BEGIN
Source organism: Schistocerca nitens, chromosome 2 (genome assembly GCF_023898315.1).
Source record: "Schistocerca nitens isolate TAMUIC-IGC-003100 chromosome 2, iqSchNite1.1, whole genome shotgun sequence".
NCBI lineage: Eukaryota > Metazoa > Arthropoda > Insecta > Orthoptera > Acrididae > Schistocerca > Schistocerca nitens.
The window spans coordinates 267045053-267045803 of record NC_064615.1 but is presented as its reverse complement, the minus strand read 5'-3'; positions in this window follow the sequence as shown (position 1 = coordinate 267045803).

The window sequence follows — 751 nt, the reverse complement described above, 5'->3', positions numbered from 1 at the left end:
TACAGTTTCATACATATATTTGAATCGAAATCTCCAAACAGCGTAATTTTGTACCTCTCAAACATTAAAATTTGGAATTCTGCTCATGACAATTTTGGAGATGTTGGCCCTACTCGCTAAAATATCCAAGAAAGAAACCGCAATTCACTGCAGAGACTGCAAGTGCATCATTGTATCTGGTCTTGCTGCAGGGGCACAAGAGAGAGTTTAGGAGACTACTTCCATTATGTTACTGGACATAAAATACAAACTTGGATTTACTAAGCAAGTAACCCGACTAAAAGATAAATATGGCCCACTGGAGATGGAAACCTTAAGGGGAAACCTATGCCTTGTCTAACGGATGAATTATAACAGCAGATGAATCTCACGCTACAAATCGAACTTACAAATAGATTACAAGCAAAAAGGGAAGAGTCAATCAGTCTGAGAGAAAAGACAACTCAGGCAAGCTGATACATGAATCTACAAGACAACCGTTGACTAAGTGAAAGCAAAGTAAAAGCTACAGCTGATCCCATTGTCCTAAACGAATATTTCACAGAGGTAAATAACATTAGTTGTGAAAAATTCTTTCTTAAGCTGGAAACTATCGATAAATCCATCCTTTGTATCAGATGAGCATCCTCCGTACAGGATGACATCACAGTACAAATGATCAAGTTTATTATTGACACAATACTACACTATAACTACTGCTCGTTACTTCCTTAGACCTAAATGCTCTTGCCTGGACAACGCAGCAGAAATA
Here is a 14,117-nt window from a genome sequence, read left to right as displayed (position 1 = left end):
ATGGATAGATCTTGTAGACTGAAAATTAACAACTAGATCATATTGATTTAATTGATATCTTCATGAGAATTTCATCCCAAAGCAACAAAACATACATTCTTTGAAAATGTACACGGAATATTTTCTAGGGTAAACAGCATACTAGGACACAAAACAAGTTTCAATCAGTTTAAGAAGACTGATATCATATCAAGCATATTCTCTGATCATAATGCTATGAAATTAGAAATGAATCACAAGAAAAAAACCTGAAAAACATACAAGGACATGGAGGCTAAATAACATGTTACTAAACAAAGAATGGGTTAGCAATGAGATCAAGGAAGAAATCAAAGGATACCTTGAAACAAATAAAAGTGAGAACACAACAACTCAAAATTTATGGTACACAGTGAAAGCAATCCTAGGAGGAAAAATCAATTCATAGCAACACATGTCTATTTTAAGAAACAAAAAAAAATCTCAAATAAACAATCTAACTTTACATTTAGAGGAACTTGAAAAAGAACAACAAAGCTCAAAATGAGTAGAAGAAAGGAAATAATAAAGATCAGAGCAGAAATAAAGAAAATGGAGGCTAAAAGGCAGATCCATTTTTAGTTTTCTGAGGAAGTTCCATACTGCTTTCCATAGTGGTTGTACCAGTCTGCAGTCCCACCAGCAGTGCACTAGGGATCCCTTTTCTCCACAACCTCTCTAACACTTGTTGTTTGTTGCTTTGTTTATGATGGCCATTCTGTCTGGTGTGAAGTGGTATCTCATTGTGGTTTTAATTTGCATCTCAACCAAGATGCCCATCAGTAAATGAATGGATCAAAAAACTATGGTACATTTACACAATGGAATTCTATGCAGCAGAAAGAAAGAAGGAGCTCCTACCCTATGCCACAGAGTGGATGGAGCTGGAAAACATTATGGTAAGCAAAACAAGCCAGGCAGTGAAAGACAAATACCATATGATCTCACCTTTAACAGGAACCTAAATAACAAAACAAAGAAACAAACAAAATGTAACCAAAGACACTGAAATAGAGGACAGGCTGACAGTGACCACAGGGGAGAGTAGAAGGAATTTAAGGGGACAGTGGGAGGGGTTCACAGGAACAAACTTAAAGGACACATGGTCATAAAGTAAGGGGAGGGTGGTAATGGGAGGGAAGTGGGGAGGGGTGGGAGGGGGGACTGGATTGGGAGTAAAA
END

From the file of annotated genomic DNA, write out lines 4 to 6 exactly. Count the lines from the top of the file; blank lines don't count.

The window spans coordinates 267045053-267045803 of record NC_064615.1 but is presented as its reverse complement, the minus strand read 5'-3'; positions in this window follow the sequence as shown (position 1 = coordinate 267045803).

The window sequence follows — 751 nt, the reverse complement described above, 5'->3', positions numbered from 1 at the left end:
TACAGTTTCATACATATATTTGAATCGAAATCTCCAAACAGCGTAATTTTGTACCTCTCAAACATTAAAATTTGGAATTCTGCTCATGACAATTTTGGAGATGTTGGCCCTACTCGCTAAAATATCCAAGAAAGAAACCGCAATTCACTGCAGAGACTGCAAGTGCATCATTGTATCTGGTCTTGCTGCAGGGGCACAAGAGAGAGTTTAGGAGACTACTTCCATTATGTTACTGGACATAAAATACAAACTTGGATTTACTAAGCAAGTAACCCGACTAAAAGATAAATATGGCCCACTGGAGATGGAAACCTTAAGGGGAAACCTATGCCTTGTCTAACGGATGAATTATAACAGCAGATGAATCTCACGCTACAAATCGAACTTACAAATAGATTACAAGCAAAAAGGGAAGAGTCAATCAGTCTGAGAGAAAAGACAACTCAGGCAAGCTGATACATGAATCTACAAGACAACCGTTGACTAAGTGAAAGCAAAGTAAAAGCTACAGCTGATCCCATTGTCCTAAACGAATATTTCACAGAGGTAAATAACATTAGTTGTGAAAAATTCTTTCTTAAGCTGGAAACTATCGATAAATCCATCCTTTGTATCAGATGAGCATCCTCCGTACAGGATGACATCACAGTACAAATGATCAAGTTTATTATTGACACAATACTACACTATAACTACTGCTCGTTACTTCCTTAGACCTAAATGCTCTTGCCTGGACAACGCAGCAGAAATA